Emerging contaminants became a major topic in water treatment when laboratory detection methods for concentrations at a nanogram-scale improved approximately two decades ago. Research on using ecotechnologies to remove emerging contaminants in variable stormwater and wastewater flows has been conducted for more than a decade, but so far, not all removal mechanisms are well understood and only few setups have been investigated. This chapter summarises the current knowledge, focussing on pesticides and emerging contaminants listed on the watch list of the European Union. However, large-scale investigations are still rare and further research will have to be conducted in this field to enable practitioners to provide recommendations for design and maintenance of treatment facilities in the field of ecotechnologies.

  • 9.
    Viklander, Maria
    et al.
    Luleå University of Technology, Department of Civil, Environmental and Natural Resources Engineering, Architecture and Water.
    Österlund, Helene
    Luleå University of Technology, Department of Civil, Environmental and Natural Resources Engineering, Architecture and Water. Luleå University of Technology, Department of Civil, Environmental and Natural Resources Engineering, Geosciences and Environmental Engineering.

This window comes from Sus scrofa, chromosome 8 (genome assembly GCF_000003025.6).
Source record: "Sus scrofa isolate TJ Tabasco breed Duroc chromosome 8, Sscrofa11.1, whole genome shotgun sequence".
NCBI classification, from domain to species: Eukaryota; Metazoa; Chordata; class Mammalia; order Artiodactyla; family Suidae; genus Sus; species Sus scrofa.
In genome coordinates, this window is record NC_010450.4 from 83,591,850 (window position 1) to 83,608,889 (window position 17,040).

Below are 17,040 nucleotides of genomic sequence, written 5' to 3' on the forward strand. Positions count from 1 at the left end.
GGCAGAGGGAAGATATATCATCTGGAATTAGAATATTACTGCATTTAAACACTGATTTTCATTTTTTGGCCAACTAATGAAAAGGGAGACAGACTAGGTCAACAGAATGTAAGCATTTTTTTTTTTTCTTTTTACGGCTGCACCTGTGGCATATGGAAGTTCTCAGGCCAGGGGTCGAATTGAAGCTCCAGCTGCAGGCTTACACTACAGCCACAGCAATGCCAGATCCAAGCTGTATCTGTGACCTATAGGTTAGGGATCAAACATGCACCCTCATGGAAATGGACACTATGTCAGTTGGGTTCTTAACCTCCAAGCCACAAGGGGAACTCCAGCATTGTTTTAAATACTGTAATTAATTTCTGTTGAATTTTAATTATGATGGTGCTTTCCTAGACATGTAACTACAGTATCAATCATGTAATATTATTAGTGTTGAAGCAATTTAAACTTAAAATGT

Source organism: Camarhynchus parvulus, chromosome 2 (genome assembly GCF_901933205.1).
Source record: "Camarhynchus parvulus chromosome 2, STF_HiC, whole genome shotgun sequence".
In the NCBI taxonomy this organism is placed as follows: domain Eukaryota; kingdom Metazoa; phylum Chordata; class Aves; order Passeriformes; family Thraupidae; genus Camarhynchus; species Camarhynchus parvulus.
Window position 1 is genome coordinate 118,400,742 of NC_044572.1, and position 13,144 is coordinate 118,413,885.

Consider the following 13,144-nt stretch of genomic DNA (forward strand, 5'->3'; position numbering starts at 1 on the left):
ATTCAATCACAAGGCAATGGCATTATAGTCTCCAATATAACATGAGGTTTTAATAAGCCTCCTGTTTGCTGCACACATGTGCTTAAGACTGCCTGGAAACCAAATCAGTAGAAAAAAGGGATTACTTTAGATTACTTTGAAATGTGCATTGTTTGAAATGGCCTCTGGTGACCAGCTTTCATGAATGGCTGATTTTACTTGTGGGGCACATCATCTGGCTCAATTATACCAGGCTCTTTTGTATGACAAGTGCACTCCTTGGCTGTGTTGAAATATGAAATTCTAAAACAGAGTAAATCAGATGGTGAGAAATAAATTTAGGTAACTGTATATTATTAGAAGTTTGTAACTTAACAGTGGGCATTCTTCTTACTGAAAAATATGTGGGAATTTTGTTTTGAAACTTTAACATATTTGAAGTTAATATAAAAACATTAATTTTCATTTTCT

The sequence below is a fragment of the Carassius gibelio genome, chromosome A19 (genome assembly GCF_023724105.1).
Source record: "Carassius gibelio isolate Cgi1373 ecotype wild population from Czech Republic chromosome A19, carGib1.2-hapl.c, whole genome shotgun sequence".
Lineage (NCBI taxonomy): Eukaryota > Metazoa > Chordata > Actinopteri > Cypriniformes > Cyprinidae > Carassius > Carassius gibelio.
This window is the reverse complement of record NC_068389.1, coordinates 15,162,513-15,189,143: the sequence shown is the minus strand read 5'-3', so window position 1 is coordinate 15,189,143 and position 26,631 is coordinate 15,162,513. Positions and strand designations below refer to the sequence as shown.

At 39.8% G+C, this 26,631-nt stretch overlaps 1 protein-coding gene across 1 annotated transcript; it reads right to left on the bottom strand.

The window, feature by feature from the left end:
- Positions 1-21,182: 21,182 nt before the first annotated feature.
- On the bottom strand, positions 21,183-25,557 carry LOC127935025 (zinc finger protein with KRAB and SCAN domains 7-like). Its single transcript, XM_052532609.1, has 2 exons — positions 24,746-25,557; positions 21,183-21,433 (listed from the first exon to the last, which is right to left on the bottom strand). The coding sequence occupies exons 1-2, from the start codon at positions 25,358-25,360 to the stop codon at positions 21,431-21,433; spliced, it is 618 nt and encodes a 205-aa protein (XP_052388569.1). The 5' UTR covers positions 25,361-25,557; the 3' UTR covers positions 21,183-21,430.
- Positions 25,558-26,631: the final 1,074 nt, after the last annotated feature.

Müller, Alexandra
    Luleå University of Technology, Department of Civil, Environmental and Natural Resources Engineering, Architecture and Water.
    Marsalek, Jiri
    Luleå University of Technology, Department of Civil, Environmental and Natural Resources Engineering, Architecture and Water.
    Borris, Matthias
    Luleå University of Technology, Department of Civil, Environmental and Natural Resources Engineering, Architecture and Water.
    Kunskapssammanställning: Dagvattenkvalitet2019Report (Other (popular science, discussion, etc.))
    Abstract [en]

    This report summarizes stormwater pollutants, their sources, concentrations, and variations in concentrations. Practical guidance for field data collection, adoption of standard data from the literature and computer modelling are given. Furthermore, the effects on health, the environment and society, and associated regulations are discussed.

1 - 9 of 9